Reagan hit hard against the ideological wing of conservatism, which put theories in the air and not in practice. “When a conservative says that totalitarian Communism is an absolute enemy of human freedom,” Reagan said to the audience, “he is not theorizing—he is reporting the ugly reality captured so unforgettably in the writings of Alexander Solzhenitsyn.” The Soviet Union was back on a war footing under Leonid Brezhnev, who succeeded the equally warlike Nikita Khrushchev in 1964. It was not a criticism of President Carter—he came into the White House promising human rights, and his foreign policy gaffes came at the end of his term—but it was a small chide against Ford and his team, who, in June 1975, refused to see the famous Soviet dissident and author, at risk of offending the USSR.

What was simply an idea for Reagan in 1977 became reality four years later.

Reagan took charge. Throughout the four years between elections, he was once again branded “too conservative” by his opponents. What this accomplished, however, was an identity, a flag under which to stand. It was a rallying cry for conservatives, that this was the Republican Party. It wasn’t something like Frankenstein’s monster, part liberal, part moderate, part conservative. It was united under Reagan and his policies.

“The job is ours and the job must be done. If not by us, who? If not now, when?” That was Reagan in 1977. The Republican Party, under this new banner, won one of the biggest landslide victories in American presidential history. The Gipper’s reelection in 1984 topped that. It was here that the Republican Party was changed, and the party became one of ideas, of optimism, of the future. Young Americans flocked to Reagan and the under-thirty votes went for Reagan in higher numbers than his own generation did.

This is that legacy, of hard-identity and concrete beliefs in the Republican Party. He changed the party, indelibly. He created a Republican Party of individual liberty and true American conservatism, where the wheat was separated from the chaff.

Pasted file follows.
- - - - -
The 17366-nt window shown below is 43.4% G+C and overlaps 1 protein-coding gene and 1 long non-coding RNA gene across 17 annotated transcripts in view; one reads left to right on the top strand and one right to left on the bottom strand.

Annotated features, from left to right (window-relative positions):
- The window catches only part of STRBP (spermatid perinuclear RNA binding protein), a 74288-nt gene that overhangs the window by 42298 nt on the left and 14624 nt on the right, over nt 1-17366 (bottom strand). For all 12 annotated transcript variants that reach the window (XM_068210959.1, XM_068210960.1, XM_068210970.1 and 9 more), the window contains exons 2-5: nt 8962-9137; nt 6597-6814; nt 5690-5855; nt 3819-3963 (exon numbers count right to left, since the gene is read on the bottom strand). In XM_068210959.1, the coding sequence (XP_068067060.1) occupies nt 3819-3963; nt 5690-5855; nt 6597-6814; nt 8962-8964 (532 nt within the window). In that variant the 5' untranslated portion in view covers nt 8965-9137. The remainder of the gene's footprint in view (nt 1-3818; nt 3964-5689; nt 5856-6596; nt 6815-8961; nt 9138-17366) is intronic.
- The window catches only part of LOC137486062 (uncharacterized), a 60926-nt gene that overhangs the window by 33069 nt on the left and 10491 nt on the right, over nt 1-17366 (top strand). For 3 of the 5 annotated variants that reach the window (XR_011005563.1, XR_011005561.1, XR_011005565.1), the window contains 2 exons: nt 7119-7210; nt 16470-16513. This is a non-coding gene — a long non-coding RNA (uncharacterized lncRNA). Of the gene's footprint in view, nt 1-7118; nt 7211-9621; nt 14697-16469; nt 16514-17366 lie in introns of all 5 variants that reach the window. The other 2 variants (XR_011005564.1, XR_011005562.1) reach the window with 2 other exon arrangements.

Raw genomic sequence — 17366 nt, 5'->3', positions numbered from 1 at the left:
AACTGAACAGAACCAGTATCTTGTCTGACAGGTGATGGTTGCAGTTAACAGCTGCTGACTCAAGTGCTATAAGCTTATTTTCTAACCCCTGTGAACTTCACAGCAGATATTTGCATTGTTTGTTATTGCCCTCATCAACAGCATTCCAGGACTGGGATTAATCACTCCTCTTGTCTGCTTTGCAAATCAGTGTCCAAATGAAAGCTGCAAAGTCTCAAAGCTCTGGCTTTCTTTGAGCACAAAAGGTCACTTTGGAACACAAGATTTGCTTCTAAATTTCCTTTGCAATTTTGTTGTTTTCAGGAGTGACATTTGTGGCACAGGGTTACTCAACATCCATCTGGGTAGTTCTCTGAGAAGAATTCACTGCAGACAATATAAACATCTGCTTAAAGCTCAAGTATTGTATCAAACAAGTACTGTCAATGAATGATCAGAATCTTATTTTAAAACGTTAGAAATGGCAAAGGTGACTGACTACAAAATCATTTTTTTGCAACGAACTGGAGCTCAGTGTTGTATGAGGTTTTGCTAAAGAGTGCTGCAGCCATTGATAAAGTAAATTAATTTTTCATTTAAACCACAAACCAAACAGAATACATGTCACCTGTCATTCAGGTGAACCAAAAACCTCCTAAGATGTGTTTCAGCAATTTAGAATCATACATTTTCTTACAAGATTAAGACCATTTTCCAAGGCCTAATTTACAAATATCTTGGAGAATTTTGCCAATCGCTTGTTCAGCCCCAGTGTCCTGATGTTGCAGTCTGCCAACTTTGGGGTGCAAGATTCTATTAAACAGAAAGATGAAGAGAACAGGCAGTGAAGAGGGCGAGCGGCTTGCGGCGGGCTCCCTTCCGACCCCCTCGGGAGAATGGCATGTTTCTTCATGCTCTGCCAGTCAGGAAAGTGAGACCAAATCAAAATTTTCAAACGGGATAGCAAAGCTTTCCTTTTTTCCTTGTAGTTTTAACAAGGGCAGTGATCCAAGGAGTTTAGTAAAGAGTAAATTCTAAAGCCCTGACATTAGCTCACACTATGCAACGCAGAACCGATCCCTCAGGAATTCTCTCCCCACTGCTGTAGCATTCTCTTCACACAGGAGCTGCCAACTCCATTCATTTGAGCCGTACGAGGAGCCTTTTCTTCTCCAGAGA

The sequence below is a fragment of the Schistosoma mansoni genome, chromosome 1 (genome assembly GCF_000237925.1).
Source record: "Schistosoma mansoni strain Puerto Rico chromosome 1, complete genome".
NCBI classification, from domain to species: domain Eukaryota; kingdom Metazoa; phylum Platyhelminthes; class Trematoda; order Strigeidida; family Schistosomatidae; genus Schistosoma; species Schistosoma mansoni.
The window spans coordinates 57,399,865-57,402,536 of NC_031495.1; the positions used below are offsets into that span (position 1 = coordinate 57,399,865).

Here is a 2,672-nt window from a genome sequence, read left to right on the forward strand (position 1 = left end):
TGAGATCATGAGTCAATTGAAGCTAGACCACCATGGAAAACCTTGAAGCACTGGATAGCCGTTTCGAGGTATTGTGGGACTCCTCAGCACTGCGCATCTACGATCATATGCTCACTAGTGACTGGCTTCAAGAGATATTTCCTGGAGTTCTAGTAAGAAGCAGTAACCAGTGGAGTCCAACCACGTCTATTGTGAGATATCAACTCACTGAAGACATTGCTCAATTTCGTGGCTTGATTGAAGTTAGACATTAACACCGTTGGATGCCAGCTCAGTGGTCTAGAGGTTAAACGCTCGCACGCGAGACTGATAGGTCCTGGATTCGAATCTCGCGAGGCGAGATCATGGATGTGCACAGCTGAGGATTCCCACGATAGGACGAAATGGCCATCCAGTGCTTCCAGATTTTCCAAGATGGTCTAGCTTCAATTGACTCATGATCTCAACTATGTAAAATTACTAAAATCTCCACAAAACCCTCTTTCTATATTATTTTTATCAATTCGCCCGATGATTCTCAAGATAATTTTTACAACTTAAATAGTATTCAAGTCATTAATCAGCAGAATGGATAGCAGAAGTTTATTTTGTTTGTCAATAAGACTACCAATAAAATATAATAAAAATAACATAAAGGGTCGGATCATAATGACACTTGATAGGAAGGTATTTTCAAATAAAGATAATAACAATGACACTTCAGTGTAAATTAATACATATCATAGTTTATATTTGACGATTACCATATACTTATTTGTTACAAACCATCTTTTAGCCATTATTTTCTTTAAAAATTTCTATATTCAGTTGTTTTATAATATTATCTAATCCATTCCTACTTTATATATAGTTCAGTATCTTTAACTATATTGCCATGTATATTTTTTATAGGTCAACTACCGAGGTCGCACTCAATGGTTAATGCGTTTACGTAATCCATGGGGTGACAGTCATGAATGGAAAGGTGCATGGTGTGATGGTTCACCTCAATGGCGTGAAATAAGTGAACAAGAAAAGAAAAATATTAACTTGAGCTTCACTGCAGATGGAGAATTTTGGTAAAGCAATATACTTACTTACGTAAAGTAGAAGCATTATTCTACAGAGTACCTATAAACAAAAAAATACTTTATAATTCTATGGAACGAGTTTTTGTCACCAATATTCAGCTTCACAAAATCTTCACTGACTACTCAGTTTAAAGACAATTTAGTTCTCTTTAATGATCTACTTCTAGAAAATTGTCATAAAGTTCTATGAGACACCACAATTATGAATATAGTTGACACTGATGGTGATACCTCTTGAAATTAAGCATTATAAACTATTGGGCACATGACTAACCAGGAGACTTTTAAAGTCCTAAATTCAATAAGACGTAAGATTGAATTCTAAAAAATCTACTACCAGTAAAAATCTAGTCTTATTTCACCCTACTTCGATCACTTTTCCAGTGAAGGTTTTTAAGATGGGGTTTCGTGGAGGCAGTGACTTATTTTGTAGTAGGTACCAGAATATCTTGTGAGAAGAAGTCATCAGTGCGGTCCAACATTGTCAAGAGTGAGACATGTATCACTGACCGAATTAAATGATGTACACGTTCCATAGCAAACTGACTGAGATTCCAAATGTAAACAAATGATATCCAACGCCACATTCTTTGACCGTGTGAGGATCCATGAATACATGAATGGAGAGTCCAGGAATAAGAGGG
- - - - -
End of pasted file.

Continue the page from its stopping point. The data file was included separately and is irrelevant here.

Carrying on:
When the 1980 election between Reagan and Carter arrived, Reagan came out on top with 44 states and 489 electoral votes. Carter, the Georgia peanut farmer who arrived in Washington four years earlier, won fewer than 50 electoral votes. The GOP was redeemed.

“You and I have a rendezvous with destiny,” Reagan was fond of saying, a refrain of Franklin Roosevelt’s call to the American people. And indeed, he showed that was true. It was in these four years, between his failure and his success, that he changed America. He was the president of American conservatism before he was president of United States—and he succeeded in both roles.

Craig Shirley is the author of Rendezvous with Destiny, Reagan’s Revolution, and the New York Times bestseller December 1941. He was the first Reagan Scholar at Eureka College, Reagan’s alma mater, where he taught a coursed titled “Reagan 101.” He is a regular commentator on many network and cable shows, and contributor to national publications, and The London Telegraph has called Shirley “the best of the Reagan biographers.” His latest book, Reagan Rising: The Decisive Years, 1976-1980, was just published by Harper.

Scott Mauer is Craig Shirley’s primary research assistant. He has earned his Master of Arts in Humanities and History from Hood College in Frederick, Maryland, and had previously been a research fellow specializing in Soviet history. He is currently assisting Shirley on his upcoming projects.